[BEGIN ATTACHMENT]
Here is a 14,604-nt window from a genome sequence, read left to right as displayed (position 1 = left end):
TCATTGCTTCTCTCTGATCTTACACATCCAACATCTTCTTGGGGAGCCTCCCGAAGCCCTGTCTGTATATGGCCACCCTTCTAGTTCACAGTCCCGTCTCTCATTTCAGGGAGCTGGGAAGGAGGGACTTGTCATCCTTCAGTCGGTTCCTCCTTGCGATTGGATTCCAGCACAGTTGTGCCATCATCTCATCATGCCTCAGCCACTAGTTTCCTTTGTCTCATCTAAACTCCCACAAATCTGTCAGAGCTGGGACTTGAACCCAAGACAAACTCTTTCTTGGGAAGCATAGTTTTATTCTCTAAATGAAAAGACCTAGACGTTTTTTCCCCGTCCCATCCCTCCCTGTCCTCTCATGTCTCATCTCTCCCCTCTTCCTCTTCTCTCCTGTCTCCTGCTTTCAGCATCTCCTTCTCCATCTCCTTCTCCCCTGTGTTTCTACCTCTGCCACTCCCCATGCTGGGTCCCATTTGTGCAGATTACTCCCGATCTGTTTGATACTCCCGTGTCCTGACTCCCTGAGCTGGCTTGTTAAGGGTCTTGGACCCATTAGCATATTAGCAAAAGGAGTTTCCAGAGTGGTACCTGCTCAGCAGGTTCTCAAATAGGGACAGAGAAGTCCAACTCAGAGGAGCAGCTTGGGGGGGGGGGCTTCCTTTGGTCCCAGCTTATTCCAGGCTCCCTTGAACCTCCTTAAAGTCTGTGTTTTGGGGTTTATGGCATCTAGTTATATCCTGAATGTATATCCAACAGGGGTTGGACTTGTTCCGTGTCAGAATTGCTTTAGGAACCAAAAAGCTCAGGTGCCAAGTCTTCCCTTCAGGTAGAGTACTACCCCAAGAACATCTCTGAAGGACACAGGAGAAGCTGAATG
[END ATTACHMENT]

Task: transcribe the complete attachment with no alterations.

Here is a 14,604-nt window from a genome sequence, read left to right as displayed (position 1 = left end):
TCATTGCTTCTCTCTGATCTTACACATCCAACATCTTCTTGGGGAGCCTCCCGAAGCCCTGTCTGTATATGGCCACCCTTCTAGTTCACAGTCCCGTCTCTCATTTCAGGGAGCTGGGAAGGAGGGACTTGTCATCCTTCAGTCGGTTCCTCCTTGCGATTGGATTCCAGCACAGTTGTGCCATCATCTCATCATGCCTCAGCCACTAGTTTCCTTTGTCTCATCTAAACTCCCACAAATCTGTCAGAGCTGGGACTTGAACCCAAGACAAACTCTTTCTTGGGAAGCATAGTTTTATTCTCTAAATGAAAAGACCTAGACGTTTTTTCCCCGTCCCATCCCTCCCTGTCCTCTCATGTCTCATCTCTCCCCTCTTCCTCTTCTCTCCTGTCTCCTGCTTTCAGCATCTCCTTCTCCATCTCCTTCTCCCCTGTGTTTCTACCTCTGCCACTCCCCATGCTGGGTCCCATTTGTGCAGATTACTCCCGATCTGTTTGATACTCCCGTGTCCTGACTCCCTGAGCTGGCTTGTTAAGGGTCTTGGACCCATTAGCATATTAGCAAAAGGAGTTTCCAGAGTGGTACCTGCTCAGCAGGTTCTCAAATAGGGACAGAGAAGTCCAACTCAGAGGAGCAGCTTGGGGGGGGGGGCTTCCTTTGGTCCCAGCTTATTCCAGGCTCCCTTGAACCTCCTTAAAGTCTGTGTTTTGGGGTTTATGGCATCTAGTTATATCCTGAATGTATATCCAACAGGGGTTGGACTTGTTCCGTGTCAGAATTGCTTTAGGAACCAAAAAGCTCAGGTGCCAAGTCTTCCCTTCAGGTAGAGTACTACCCCAAGAACATCTCTGAAGGACACAGGAGAAGCTGAATG